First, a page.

As the effective date approaches, the underwriter and company sit down and decide on the price. This isn’t an easy decision: it depends on the company, the success of the road show and, most importantly, current market conditions. Of course, it’s in both parties’ interest to get as much as possible. 

Finally, the securities are sold on the stock market and the money is collected from investors. 

A Business Development Company (BDC)




Business Development Company (BDC) is a form of publicly traded private equity in the United States that invests in small and mid-sized businesses. This form of company was created by Congress in 1980 as amendments to the Investment Company Act of 1940. Publicly traded private equity firms may elect regulation as BDCs

Regulation and tax structure

Election means the BDC must subject itself to all relevant provisions of the Investment Company Act, which (a) limits how much debt a BDC may incur, (b) prohibits certain types of affiliated transactions, (c) requires a code of ethics and a comprehensive compliance program, and (d) requires regulation by the Securities and Exchange Commission (SEC) and subject to regular examination, like all mutual funds and closed-end funds. BDCs are also required to file quarterly reports, annual reports, and proxy statements with the SEC.

BDCs are usually taxed as regulated investment companies (RIC) under the Internal Revenue Code. Like real estate investment trusts (REITs), as long as the RIC meets certain income, diversity, and distribution requirements, the company pays little or no corporate income tax. As a pass-through tax structure, RICs must distribute at least 90 percent of taxable income as dividends toinvestors. Most BDCs distribute 98 percent of their taxable income to avoid all corporate taxation. (RICs fall under section 851 of the Internal Revenue Code; REITS fall under section 856.)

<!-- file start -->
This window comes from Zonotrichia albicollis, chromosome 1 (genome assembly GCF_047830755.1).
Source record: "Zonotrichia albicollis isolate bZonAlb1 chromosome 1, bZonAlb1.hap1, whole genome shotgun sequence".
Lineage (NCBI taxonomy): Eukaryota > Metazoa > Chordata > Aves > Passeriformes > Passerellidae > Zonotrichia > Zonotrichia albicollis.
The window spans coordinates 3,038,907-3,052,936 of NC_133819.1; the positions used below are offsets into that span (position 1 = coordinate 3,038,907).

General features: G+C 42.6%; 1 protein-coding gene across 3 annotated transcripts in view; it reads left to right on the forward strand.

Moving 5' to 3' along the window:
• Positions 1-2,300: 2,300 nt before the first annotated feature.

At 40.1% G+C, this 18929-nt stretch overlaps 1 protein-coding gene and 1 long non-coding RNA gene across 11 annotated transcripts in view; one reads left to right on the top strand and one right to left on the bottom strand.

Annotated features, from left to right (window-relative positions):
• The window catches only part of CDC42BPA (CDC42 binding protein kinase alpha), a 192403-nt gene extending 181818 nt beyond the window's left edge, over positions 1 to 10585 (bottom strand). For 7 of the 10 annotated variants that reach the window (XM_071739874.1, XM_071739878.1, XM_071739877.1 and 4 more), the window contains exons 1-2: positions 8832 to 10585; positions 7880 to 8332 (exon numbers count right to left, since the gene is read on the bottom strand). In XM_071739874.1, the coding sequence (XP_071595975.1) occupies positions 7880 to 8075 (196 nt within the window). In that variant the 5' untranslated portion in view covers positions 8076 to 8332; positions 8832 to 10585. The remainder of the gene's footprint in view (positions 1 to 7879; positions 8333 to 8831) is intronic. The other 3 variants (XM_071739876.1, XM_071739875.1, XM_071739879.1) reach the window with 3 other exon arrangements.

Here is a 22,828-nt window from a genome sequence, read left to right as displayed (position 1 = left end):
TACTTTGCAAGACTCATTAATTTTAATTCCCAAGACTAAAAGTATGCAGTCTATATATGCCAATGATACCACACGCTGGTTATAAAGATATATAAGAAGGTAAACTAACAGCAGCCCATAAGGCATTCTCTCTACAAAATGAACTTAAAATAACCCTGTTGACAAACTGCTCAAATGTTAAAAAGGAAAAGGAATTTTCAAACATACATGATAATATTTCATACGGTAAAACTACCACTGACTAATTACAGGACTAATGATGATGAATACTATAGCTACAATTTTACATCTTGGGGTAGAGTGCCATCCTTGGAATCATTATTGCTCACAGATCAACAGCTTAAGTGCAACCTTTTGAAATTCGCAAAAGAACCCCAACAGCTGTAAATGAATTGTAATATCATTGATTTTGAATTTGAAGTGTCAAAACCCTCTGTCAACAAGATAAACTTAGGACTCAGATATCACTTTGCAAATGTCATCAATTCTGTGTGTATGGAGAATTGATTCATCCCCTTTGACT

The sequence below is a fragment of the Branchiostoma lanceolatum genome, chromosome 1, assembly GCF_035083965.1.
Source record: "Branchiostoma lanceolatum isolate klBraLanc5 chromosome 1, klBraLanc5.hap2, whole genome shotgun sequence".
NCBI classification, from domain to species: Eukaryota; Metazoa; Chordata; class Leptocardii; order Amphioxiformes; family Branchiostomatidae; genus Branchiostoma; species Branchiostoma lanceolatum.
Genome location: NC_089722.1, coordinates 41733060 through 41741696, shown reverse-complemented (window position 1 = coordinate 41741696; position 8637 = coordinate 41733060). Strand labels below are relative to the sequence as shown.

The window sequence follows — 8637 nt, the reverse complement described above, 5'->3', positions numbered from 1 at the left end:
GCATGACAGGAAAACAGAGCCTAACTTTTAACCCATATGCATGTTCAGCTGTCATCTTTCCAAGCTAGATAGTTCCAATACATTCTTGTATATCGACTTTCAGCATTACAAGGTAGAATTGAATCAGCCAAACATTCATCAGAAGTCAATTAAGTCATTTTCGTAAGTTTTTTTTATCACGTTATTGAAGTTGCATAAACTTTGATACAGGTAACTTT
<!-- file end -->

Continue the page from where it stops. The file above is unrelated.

Because income is not taxed at the corporate level, distributions to investors are generally taxable for investors based on the type of income earned by the BDC. For example, ordinary income to the BDC is taxable for investors at ordinary income rates, while capital gains income to the BDC is generally taxable for investors at capital gains rates.

Historically, BDCs are listed on a national stock exchange like the NYSE or NASDAQ. Recently, as is common for REITs, some BDCs have declined listing on an exchange. Unlisted BDCs are required to follow the same regulatory structure as listed BDCs, but they must also follow certain distribution requirements as set forth by the Financial Industry Regulatory Authority (FINRA).FINRA.